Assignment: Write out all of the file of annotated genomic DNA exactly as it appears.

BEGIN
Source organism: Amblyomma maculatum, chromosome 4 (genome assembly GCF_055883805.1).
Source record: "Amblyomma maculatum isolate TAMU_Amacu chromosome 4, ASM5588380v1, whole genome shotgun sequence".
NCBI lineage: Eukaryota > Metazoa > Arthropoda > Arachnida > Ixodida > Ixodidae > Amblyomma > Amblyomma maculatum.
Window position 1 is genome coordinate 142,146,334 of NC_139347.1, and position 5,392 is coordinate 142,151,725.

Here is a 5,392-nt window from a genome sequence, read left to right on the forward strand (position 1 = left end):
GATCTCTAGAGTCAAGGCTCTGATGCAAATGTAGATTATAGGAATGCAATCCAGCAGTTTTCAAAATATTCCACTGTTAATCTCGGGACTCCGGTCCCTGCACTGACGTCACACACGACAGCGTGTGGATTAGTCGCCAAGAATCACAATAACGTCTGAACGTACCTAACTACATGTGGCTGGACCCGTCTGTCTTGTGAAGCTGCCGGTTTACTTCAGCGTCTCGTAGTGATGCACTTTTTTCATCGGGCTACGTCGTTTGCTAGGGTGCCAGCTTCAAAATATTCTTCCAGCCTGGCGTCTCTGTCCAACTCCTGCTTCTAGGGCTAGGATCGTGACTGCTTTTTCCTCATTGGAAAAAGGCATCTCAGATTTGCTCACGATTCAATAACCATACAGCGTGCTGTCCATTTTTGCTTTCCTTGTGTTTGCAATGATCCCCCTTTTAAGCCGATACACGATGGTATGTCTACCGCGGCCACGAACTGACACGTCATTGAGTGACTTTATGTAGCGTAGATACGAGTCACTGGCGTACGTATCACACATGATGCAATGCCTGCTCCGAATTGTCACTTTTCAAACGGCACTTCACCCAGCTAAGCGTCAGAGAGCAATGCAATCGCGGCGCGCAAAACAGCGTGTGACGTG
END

Source organism: Amblyomma maculatum, chromosome 4 (genome assembly GCF_055883805.1).
Source record: "Amblyomma maculatum isolate TAMU_Amacu chromosome 4, ASM5588380v1, whole genome shotgun sequence".
NCBI lineage: Eukaryota > Metazoa > Arthropoda > Arachnida > Ixodida > Ixodidae > Amblyomma > Amblyomma maculatum.
Window position 1 is genome coordinate 142,146,334 of NC_139347.1, and position 5,392 is coordinate 142,151,725.

Here is a 5,392-nt window from a genome sequence, read left to right on the forward strand (position 1 = left end):
GATCTCTAGAGTCAAGGCTCTGATGCAAATGTAGATTATAGGAATGCAATCCAGCAGTTTTCAAAATATTCCACTGTTAATCTCGGGACTCCGGTCCCTGCACTGACGTCACACACGACAGCGTGTGGATTAGTCGCCAAGAATCACAATAACGTCTGAACGTACCTAACTACATGTGGCTGGACCCGTCTGTCTTGTGAAGCTGCCGGTTTACTTCAGCGTCTCGTAGTGATGCACTTTTTTCATCGGGCTACGTCGTTTGCTAGGGTGCCAGCTTCAAAATATTCTTCCAGCCTGGCGTCTCTGTCCAACTCCTGCTTCTAGGGCTAGGATCGTGACTGCTTTTTCCTCATTGGAAAAAGGCATCTCAGATTTGCTCACGATTCAATAACCATACAGCGTGCTGTCCATTTTTGCTTTCCTTGTGTTTGCAATGATCCCCCTTTTAAGCCGATACACGATGGTATGTCTACCGCGGCCACGAACTGACACGTCATTGAGTGACTTTATGTAGCGTAGATACGAGTCACTGGCGTACGTATCACACATGATGCAATGCCTGCTCCGAATTGTCACTTTTCAAACGGCACTTCACCCAGCTAAGCGTCAGAGAGCAATGCAATCGCGGCGCGCAAAACAGCGTGTGACGTG